TODAY'S PAPER
67° Good Evening
67° Good Evening
SportsBaseballYankees

'Small-town boy' Mike Mussina enters Hall of Fame 

Mike Mussina gives his speech during the Baseball

Mike Mussina gives his speech during the Baseball Hall of Fame induction ceremony at Clark Sports Center on Sunday, in upstate Cooperstown. Photo Credit: Getty Images/Jim McIsaac

COOPERSTOWN, N.Y. — Mike Mussina called himself a “small-town boy.” He never wanted to go to New York, or at least not originally, he said. He didn’t win 300 games, he never won a Cy Young Award and he didn’t strike out 3,000 batters, he pointed out Sunday.

He doesn’t have a glittery World Series ring to flash during Old-Timers’ Day, either.

Of course, all of this is significant because Mussina was saying these things surrounded by some of the very best to play the game, as one of the best to ever play the game. His Hall of Fame speech was in turn nostalgic and self-effacing. It spoke of a career that started as a passion for Wiffle ball in rural Pennsylvania and then spanned 18 seasons in the major leagues.

What Mussina, 50, did not mention: He was a five-time All-Star and a seven-time Gold Glove winner and had 270 wins. Only once — his final season, 2008 — did he win 20 games, but he had 18 or 19 five times and won at least 15 games 11 times.

A vintage, wry Mussina quote: “I’m standing up here with some of the best to ever play the game. Some were my teammates; some were former opponents, and some I grew up watching on television. So the obvious questions are: What am I doing up here and how in the world did this happen?”

Well, he earned 76.6 percent of the vote from qualified members of the Baseball Writers’ Association of America. It took six years, which, if you’re to believe Mussina, is much sooner than he expected.

The player called Moose earned “Moooooooose” chants instead of cheers, and he thanked everyone from high school coaches and college coaches, to teammates and family members, to his mom, who let him quit his piano lessons and made sure he got to baseball practice.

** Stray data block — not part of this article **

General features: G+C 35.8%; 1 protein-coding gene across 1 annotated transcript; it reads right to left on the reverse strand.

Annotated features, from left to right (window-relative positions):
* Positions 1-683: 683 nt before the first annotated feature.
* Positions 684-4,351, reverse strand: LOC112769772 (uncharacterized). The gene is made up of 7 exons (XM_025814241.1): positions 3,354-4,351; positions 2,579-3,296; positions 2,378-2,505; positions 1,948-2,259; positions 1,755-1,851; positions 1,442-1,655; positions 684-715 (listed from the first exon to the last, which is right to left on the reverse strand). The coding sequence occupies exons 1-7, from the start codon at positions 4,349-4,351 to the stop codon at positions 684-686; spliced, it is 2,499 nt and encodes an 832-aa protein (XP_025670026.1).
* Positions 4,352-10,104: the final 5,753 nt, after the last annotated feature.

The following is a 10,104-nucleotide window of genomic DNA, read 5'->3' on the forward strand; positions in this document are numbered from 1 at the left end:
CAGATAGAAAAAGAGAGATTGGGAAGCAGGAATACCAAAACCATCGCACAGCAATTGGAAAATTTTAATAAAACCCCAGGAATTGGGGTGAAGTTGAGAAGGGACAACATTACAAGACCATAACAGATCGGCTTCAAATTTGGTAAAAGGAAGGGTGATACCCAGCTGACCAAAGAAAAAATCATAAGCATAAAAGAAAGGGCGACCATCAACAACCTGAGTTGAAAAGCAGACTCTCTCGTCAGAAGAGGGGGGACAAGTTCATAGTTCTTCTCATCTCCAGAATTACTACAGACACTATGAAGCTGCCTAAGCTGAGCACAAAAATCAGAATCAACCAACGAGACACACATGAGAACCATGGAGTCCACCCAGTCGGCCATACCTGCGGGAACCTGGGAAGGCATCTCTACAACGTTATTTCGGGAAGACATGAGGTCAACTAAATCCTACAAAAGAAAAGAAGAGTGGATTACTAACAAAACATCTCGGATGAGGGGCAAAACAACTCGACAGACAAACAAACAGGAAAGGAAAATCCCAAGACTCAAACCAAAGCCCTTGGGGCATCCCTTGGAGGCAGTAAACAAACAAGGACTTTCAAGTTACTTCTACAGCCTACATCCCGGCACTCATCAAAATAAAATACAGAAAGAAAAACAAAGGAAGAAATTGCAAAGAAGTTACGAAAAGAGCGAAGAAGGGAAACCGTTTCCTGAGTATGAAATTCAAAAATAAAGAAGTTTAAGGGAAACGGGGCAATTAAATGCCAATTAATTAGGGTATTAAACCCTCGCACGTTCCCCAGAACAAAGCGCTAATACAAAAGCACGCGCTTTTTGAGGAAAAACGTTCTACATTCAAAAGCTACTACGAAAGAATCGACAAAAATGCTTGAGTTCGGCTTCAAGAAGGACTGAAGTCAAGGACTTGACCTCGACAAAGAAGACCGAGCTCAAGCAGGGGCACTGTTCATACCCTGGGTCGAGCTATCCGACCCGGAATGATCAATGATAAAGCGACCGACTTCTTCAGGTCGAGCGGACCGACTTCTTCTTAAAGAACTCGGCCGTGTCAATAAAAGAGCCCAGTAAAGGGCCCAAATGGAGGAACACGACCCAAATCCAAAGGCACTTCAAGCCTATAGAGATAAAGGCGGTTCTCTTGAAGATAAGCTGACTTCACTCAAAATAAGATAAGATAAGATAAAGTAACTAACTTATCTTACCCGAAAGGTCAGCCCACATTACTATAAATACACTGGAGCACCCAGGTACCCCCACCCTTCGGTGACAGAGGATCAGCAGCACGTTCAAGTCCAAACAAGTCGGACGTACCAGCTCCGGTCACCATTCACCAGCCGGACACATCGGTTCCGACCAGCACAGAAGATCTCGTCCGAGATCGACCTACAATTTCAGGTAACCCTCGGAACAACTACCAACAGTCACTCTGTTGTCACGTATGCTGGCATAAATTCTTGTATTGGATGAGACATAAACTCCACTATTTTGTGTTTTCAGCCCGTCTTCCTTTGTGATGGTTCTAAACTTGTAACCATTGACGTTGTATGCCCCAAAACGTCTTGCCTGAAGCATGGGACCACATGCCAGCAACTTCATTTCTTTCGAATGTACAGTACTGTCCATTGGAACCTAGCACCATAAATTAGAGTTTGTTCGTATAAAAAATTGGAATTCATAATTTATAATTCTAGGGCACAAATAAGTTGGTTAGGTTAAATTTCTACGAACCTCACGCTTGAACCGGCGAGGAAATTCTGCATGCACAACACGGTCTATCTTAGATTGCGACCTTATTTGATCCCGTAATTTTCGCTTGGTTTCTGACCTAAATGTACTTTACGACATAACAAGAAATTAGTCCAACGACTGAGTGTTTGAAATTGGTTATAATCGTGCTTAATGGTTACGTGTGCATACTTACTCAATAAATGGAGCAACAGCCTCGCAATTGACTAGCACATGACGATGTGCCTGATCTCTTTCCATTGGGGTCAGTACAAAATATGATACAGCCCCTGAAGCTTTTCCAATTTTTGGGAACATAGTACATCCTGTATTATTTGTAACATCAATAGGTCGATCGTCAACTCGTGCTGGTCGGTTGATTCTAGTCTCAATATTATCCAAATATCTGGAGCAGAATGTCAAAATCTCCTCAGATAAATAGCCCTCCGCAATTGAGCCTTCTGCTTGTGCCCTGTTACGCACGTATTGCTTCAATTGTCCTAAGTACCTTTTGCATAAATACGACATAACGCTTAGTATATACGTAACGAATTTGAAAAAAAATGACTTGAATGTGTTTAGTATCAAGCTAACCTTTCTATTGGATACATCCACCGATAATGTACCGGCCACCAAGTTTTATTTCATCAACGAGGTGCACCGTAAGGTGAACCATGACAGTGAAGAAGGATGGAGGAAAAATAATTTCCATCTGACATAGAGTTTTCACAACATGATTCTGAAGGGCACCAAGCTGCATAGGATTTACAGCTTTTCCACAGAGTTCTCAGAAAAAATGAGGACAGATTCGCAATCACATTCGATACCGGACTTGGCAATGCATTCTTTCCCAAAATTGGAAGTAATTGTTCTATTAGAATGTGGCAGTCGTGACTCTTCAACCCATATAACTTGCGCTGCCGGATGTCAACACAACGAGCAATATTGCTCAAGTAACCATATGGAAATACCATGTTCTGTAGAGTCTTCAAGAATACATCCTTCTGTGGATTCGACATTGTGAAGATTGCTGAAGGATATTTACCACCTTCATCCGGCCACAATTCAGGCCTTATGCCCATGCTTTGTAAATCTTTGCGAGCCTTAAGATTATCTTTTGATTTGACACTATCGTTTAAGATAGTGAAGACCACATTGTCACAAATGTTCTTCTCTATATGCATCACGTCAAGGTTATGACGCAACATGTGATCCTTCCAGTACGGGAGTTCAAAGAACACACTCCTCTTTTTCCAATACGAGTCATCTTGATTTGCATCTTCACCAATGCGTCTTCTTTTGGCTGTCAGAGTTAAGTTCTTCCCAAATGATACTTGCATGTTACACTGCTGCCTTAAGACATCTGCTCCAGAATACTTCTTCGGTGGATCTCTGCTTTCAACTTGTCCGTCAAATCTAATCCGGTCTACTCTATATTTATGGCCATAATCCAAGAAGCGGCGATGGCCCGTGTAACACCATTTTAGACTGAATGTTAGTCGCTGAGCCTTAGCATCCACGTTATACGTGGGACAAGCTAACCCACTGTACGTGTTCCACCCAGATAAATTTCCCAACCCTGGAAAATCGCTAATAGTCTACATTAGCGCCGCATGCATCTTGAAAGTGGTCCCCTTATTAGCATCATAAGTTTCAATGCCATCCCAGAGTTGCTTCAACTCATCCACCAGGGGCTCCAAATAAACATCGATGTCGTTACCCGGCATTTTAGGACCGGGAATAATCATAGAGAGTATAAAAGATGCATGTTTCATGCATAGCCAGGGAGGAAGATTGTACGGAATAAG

He told the story of being 8 years old and taking his bike to his first organized practice.

“I was so excited to go, I was so early, that no one else was there,” Mussina said. So he got back on his bike and went home.

“My mom looked at me and asked the obvious question: ‘What are you doing here? . . . Get back on your bike and get back on the field.’ Luckily, I did.”

That took him to Little League, and high school baseball, then Stanford and an NCAA championship. And then to the Orioles and the Yankees and now Cooperstown, where his plaque will live just above Mariano Rivera’s.

“For the longest time when I was in Baltimore, I said I’d never play in New York,” said Mussina, who played 10 seasons with the Orioles and wears a blank hat on his plaque. “I’m a small-town boy and that place was too much for me. Obviously, I changed my mind, mostly because Joe Torre called me.”  

Also, it turned out it wasn’t too much for him. Torre, in the introductory video, recalled Mussina’s first-ever relief performance: runners at the corners, none out in the fourth, Red Sox leading 4-0 in Game 7 of the 2003 ALCS. After relieving Roger Clemens, Mussina got out of it and pitched three scoreless innings before Aaron Boone homered in the 11th to send the Yankees to the World Series.

“He has no expression on his face, he comes in businesslike, takes the ball from me,” Torre said. “I put so much more weight on pitching the important games . . . To me, Moose is as good as any of them.”

It was an iconic moment, and one that’s stayed in the public baseball consciousness despite the lack of Cy Young Awards and the decision to retire before he got to 300 wins.

“Since I received the incredible and surprising news of my election to the Hall of Fame back in January, I spent a lot of time reflecting on my journey to Cooperstown,” said Mussina, ever the thinker. “I was never fortunate enough to win a Cy Young Award or be a World Series champion. I didn’t win 300 games or strike out 3,000 batters. And while my opportunities for those achievements are in the past, today I get to be part of the National Baseball Hall of Fame . . .

“Maybe I was saving up from all those almost achievements for one last push, and this time I made it.”

How about that: a starter who saved the best for last.

Comments

We're revamping our Comments section. Learn more and share your input.

New York Sports